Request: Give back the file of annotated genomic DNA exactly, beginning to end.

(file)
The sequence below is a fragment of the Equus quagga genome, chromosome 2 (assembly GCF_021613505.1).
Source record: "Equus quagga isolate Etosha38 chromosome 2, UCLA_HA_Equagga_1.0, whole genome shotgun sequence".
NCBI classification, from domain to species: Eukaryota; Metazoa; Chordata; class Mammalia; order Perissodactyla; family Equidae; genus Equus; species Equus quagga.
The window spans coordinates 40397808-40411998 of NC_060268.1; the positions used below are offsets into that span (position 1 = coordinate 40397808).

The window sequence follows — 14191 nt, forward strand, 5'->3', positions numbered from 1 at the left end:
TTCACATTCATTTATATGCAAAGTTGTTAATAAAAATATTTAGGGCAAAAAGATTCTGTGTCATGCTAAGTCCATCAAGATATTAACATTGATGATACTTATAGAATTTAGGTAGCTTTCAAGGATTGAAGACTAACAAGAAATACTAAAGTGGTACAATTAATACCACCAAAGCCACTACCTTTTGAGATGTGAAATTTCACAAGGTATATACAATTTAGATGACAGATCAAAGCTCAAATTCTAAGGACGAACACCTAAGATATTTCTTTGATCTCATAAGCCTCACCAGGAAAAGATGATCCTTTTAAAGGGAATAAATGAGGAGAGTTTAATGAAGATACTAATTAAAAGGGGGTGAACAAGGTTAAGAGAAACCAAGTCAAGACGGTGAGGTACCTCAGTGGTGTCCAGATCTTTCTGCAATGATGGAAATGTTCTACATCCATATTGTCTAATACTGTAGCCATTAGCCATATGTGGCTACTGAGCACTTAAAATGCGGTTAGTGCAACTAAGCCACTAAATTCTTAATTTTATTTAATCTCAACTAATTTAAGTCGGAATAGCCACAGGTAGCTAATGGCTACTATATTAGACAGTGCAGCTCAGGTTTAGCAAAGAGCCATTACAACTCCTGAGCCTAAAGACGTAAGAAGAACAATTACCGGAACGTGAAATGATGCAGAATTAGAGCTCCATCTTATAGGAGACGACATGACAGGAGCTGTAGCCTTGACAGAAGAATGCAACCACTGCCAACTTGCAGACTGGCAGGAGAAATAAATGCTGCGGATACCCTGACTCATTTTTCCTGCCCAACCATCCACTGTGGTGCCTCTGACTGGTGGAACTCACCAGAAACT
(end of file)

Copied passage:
The sequence below is a fragment of the Equus quagga genome, chromosome 2 (assembly GCF_021613505.1).
Source record: "Equus quagga isolate Etosha38 chromosome 2, UCLA_HA_Equagga_1.0, whole genome shotgun sequence".
NCBI classification, from domain to species: Eukaryota; Metazoa; Chordata; class Mammalia; order Perissodactyla; family Equidae; genus Equus; species Equus quagga.
The window spans coordinates 40397808-40411998 of NC_060268.1; the positions used below are offsets into that span (position 1 = coordinate 40397808).

The window sequence follows — 14191 nt, forward strand, 5'->3', positions numbered from 1 at the left end:
TTCACATTCATTTATATGCAAAGTTGTTAATAAAAATATTTAGGGCAAAAAGATTCTGTGTCATGCTAAGTCCATCAAGATATTAACATTGATGATACTTATAGAATTTAGGTAGCTTTCAAGGATTGAAGACTAACAAGAAATACTAAAGTGGTACAATTAATACCACCAAAGCCACTACCTTTTGAGATGTGAAATTTCACAAGGTATATACAATTTAGATGACAGATCAAAGCTCAAATTCTAAGGACGAACACCTAAGATATTTCTTTGATCTCATAAGCCTCACCAGGAAAAGATGATCCTTTTAAAGGGAATAAATGAGGAGAGTTTAATGAAGATACTAATTAAAAGGGGGTGAACAAGGTTAAGAGAAACCAAGTCAAGACGGTGAGGTACCTCAGTGGTGTCCAGATCTTTCTGCAATGATGGAAATGTTCTACATCCATATTGTCTAATACTGTAGCCATTAGCCATATGTGGCTACTGAGCACTTAAAATGCGGTTAGTGCAACTAAGCCACTAAATTCTTAATTTTATTTAATCTCAACTAATTTAAGTCGGAATAGCCACAGGTAGCTAATGGCTACTATATTAGACAGTGCAGCTCAGGTTTAGCAAAGAGCCATTACAACTCCTGAGCCTAAAGACGTAAGAAGAACAATTACCGGAACGTGAAATGATGCAGAATTAGAGCTCCATCTTATAGGAGACGACATGACAGGAGCTGTAGCCTTGACAGAAGAATGCAACCACTGCCAACTTGCAGACTGGCAGGAGAAATAAATGCTGCGGATACCCTGACTCATTTTTCCTGCCCAACCATCCACTGTGGTGCCTCTGACTGGTGGAACTCACCAGAAACT